How to Get Rid of Protein Powder Clumps (5 Ways)


When you think of a bad tasting protein shake, the most common thing is to think of clumps.

It applies to every type of protein powder I’ve ever had, whether it was whey, casein, pea, hemp, etc.

On top of that, clumps can stick to the side of your bottle, blender, or glass, meaning that you’re essentially wasting some of that protein.

Clumps are the enemy.

The good news is that there are many things you can do to reduce or eliminate clumps.

There are 5 main factors that affect clumping, I’ll break them down one at a time in this post:

  1. Powder mixability (surface area)
  2. Temperature
  3. Agitation
  4. Amount of solid
  5. Duration

By the end, you’ll know how to make a shake with minimal protein powder clumps.

1. Pick the Right Protein Powder

Some protein powders mix vastly better than others.

Most are okay, but a few of them are terrible.

The biggest factor that I’ve seen here is the size of the protein powder itself. Some powders that mix really well, like PlantFusion, have much smaller grains of powder than most brands.

You can either try a bunch out yourself, or see my guide to the best tasting plant-based protein powders; all the top ranked ones mix well.

If you’re interested in a whey or casein powder, you might be able to find a similar guide on a different site.

2. Use Warmer Liquid to Reduce Clumping

Anyone who has taken high school chemistry knows that the speed of reactions of any kind are influenced by temperature.

In general, warmer things mix or react faster than cold things.

When I started pouring the almond milk in my shaker bottle a few hours ahead of time to allow it to warm up to room temperature, the amount of clumps in my shakes went down approximately 50-75%.

Alternatively, microwave the liquid for 30-60 seconds if you’re using it straight from the fridge.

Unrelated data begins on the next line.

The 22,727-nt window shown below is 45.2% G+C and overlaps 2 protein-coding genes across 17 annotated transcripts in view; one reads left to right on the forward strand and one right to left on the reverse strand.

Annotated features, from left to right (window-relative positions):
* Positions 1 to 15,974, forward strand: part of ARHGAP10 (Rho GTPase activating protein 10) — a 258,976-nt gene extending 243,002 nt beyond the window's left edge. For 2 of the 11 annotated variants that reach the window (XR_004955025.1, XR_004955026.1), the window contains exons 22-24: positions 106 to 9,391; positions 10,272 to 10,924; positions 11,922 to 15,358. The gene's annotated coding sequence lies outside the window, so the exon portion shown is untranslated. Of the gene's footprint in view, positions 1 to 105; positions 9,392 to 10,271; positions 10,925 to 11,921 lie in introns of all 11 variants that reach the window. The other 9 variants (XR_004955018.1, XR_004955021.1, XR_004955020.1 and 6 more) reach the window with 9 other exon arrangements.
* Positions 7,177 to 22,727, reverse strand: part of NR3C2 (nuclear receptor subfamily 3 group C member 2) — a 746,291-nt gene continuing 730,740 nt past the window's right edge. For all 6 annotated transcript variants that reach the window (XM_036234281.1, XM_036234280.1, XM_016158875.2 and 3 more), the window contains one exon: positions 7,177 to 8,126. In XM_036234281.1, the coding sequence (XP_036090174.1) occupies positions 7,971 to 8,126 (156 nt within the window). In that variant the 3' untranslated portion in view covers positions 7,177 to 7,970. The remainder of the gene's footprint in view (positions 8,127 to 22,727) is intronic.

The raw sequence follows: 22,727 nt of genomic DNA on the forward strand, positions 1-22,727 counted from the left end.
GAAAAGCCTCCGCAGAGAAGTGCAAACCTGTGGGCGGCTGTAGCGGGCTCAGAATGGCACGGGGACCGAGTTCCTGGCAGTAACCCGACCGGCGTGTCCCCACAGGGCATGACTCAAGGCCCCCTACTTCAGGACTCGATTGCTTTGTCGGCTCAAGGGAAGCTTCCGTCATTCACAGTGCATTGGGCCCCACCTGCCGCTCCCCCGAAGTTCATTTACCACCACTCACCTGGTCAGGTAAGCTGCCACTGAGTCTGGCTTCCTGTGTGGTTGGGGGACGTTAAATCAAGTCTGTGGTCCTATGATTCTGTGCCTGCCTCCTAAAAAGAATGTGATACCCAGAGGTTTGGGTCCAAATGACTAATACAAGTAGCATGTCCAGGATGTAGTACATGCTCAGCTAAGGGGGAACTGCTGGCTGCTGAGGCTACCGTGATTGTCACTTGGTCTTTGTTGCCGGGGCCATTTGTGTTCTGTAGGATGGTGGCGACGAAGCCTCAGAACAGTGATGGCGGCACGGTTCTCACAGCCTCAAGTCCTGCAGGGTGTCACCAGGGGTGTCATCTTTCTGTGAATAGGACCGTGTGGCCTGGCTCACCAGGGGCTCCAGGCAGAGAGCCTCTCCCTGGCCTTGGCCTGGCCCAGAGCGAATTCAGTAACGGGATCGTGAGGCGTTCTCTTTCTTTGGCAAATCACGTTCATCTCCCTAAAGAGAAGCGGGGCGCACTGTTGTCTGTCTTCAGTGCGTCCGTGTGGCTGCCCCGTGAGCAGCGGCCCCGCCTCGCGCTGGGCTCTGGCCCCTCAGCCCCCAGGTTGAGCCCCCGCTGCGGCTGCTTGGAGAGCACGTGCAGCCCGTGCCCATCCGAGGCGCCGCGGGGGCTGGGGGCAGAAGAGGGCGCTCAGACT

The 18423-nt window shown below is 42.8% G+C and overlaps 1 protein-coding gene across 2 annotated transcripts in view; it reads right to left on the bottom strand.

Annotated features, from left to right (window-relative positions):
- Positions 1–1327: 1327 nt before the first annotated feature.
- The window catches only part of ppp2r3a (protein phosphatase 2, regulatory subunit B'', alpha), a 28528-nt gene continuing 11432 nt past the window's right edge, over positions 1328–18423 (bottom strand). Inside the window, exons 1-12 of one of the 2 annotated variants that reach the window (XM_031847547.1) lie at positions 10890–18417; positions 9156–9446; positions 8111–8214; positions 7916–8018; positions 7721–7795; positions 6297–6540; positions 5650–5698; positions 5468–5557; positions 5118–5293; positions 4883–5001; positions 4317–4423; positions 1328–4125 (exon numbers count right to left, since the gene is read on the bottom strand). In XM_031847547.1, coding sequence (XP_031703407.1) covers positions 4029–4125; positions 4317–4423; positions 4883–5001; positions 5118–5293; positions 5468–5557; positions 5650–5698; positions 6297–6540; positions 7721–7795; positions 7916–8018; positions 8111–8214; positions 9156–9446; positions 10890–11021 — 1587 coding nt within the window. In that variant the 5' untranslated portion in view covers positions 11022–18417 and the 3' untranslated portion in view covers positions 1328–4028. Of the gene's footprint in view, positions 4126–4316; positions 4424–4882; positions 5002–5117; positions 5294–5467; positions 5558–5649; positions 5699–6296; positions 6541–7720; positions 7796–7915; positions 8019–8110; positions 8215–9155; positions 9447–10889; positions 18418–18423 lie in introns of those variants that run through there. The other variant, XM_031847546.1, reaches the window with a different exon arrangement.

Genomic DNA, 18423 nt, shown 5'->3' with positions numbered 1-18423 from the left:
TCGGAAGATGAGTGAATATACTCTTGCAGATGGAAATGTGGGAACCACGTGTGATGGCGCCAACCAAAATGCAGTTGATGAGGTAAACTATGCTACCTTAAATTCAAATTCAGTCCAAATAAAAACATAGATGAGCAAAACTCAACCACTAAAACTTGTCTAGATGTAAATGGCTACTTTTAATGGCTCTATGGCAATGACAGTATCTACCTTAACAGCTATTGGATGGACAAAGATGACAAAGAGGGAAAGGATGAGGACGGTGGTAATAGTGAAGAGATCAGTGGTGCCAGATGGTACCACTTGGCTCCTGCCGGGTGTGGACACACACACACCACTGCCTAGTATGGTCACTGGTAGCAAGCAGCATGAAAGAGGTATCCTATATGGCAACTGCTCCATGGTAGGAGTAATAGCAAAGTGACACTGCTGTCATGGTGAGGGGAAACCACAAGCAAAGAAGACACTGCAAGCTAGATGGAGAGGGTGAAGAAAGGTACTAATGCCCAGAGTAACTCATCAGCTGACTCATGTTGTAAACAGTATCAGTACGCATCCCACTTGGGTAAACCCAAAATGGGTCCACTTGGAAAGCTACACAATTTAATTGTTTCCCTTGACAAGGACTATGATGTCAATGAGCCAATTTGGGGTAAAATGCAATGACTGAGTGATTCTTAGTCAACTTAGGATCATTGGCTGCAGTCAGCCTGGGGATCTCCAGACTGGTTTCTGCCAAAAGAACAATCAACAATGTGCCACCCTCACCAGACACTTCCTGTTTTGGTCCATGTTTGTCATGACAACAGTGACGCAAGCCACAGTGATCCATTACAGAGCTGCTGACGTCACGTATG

Finally, I know it may seem gross at first, but some protein powders taste better in water, and you can just use room temperature water from the tap.

3. Use the Right Mixing Tool to Minimize Clumps

The mixing tool you choose, as well as the mixing order can have a huge impact on how well your powder mixes.

First, the mixing order:

Always add the liquid before the powder.

This eliminates almost all of the clumping to the sides of your container, and reduces clumps in general. It’s the easiest thing you can do to improve the texture of your shake.

Next, the mixing tools.

Here are common mixing tools in order from best to worst:

  1. Blender – Nothing will beat a blender. There are even portable bottle blenders if budget isn’t a problem.
  2. Shaker bottle with metal mixer – The mixer acts like a whisk and removes most clumps.
  3. Shaker bottle with plastic mixer – Mixes okay, but you’ll often have clumping issues.
  4. Glass and spoon – Doesn’t work well. Don’t use this if you care about clumps.

Using a blender is ideal, but can be a pain due to not being portable and extra cleaning.

A shaker bottle with a standard metal mixer will do a very good job. It’s what I use 95% of the time.

protein powder shaker bottle

4. The Protein Powder to Liquid Ratio (and Order)

As you add more and more protein powder, it becomes harder (or even impossible) for it to dissolve in the liquid.

If you’re finding that you have a ton of clumps, try adding a bit less protein, or more liquid.

Secondly, add the liquid first. I’m not sure why, but this reduces clumps significantly compared to adding the powder to your bottle first.

5. Mix Long Enough For Clumps to Disappear

I’ve had some friends complain that their shakes have clumps after shaking for 10-15 seconds.

That’s not long enough.

I’ve found that 45 seconds is right around the point where you get the best results. Shaking for longer may help a bit, but not significantly in most cases.

Simple, but make sure you’re mixing it for long enough.

About the author

Dale Cudmore

Your friendly neighborhood vegan from Toronto. Chemical engineer turned semi-professional soccer player and freelance nutrition writer. I've been vegan for years and try to make life easier for others by sharing what I've learned.